Thursday, March 30, 2006

Spike serves his medicine with sweet noir.

Recommendation: Inside Man.

I'm a huge fan of Spike Lee. Except for those stupid ass commercials he did with the king of sweatshop peddlers. I think I make at least three references to "Do the Right Thing" weekly (the racial slur scene, the money throwing scene, and Samuel L Jackson's "That's the truth, Ruth" among them). The end of Bamboozled left me sobbing uncontrollably. I even find myself riveted to She Hate Me, despite Spike going all Ruby K and attacking everything that moves with that. Get On The Bus, Jungle Fever, School Daze, the Autobiography of Malcolm X, Mo Better Blues... a pretty damn fine collection. Spike makes great films that ask hard questions about race, gender, culture, relationships, art, politics, religion. I don't always agree with him, but he pushes in ways that not a lot of folks do.

Now, suppose Spike Lee was to take those questions, those thoughts and ideas, and smuggle them into your head inside the delicious confection of a noir/mystery/heist movie. LA Confidential meets Do the Right Thing, or Easy Rawlins gets reborn as an NYPD Detective in modern day NYC. You wouldn't necessarily think it from the commercials or the previews, but all of Spike's usual questions and are there: where does making money override ethics? how does race and stereotypes play into everything we see and do? And it's great to see characters with depth, emotion, and intensity, being played to the hilt by a spectacular cast. Denzel Washington, Jodie Foster, Clive Owen, Christopher Plummer, Willem Dafoe and Chiwetel Ejiofor were all spectacular, and there were some folks in smaller roles that also shined.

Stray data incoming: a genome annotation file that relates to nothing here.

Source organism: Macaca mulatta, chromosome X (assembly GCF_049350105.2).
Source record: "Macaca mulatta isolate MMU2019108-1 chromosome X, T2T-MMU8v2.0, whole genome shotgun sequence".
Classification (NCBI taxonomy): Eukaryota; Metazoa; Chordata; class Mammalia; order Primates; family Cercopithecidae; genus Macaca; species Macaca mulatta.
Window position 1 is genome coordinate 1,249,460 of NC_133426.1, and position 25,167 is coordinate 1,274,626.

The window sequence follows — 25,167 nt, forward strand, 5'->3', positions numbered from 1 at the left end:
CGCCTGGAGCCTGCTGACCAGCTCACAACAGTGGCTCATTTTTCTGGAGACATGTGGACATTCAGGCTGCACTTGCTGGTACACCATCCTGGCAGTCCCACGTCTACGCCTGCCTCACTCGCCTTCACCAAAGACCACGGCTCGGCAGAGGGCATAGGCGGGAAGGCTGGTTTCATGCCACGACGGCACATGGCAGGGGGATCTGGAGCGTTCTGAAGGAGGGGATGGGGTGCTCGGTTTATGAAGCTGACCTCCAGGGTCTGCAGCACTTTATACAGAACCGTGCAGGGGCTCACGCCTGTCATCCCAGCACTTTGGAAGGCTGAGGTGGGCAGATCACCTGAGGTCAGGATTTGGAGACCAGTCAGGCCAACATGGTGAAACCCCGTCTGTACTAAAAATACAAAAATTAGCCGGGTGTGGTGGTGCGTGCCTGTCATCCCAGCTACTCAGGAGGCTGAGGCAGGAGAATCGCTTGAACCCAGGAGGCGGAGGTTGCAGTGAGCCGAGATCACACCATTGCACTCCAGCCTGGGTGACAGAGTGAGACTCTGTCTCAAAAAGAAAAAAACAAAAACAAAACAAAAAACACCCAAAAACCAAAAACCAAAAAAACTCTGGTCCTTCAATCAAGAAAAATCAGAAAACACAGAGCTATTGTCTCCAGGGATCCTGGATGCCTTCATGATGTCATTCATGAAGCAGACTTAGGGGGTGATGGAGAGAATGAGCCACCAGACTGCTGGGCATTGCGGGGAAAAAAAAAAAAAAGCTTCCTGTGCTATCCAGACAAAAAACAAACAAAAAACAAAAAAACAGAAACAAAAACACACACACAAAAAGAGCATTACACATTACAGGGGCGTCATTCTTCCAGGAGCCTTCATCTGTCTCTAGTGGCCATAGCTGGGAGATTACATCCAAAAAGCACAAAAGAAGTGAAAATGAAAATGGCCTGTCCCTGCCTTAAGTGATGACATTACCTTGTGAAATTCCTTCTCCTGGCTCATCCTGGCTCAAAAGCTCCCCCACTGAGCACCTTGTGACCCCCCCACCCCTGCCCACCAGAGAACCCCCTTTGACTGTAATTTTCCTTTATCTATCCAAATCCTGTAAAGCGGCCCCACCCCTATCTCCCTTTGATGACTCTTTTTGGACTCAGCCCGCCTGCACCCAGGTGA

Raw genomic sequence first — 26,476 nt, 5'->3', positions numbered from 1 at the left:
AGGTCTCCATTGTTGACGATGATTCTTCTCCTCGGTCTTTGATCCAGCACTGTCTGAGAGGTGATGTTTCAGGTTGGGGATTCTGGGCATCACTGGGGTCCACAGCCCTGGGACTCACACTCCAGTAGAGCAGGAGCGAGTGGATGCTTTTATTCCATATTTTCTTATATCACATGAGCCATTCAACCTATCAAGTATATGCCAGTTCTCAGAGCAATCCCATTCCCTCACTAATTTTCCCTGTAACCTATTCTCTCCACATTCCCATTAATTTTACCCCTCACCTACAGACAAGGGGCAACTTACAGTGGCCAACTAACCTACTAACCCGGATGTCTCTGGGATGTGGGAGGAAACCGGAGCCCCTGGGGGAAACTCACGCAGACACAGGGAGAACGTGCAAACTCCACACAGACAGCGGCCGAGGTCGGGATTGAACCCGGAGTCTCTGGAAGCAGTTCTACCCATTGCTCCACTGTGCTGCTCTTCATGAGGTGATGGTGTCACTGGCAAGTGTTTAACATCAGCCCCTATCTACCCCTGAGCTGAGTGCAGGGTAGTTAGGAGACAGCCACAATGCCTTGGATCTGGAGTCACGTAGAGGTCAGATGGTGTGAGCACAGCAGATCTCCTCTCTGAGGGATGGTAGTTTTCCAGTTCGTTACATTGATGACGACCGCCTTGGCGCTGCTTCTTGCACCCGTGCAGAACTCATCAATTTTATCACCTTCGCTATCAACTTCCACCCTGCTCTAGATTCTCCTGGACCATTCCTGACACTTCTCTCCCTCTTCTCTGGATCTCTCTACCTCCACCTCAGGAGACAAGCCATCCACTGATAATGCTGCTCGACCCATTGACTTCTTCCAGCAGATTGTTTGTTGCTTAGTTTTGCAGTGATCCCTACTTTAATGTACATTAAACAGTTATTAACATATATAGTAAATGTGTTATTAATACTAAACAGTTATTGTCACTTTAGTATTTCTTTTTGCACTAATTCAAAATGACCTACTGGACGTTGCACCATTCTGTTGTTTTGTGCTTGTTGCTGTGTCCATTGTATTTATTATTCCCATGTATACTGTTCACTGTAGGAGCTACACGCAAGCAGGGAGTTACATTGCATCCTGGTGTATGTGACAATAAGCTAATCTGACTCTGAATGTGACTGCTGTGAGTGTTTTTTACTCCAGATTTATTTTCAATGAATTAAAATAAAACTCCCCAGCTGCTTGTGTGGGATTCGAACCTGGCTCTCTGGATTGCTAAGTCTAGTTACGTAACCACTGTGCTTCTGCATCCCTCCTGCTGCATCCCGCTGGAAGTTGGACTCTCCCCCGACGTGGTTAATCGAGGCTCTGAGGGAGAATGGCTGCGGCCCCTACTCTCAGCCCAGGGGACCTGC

What's great about this film is not just that Spike is pushing and prodding us, but he's also using those very stereotypes to dovetail with the twists and turns of the noir format. Who's good? Who's bad? Who are you rooting for? Detective Keith Frazer (Washington) isn't all he seems. Dalton Russell (Owen) starts the film with a very presumptuous monologue, but is he just a mean bankrobber? In one of the funniest scenes of the movie, he's talking with an 8 year old about the violent games on his portable playstation. Captain Darius (Dafoe) seems insulting and trigger happy at first, but shows more. Even power-broker Madeline White (Foster) has a moment or three.

A crime where just about everybody can win? And Denzel speaks a bissel Yiddish as a bonus? Sounds crazy, eh? But Spike wasn't kidding us, when he says he's planning, through Russell, "the perfect bank robbery."

A mindful, mystery/action flick? Go see it. It's just what Dr. Lee ordered.


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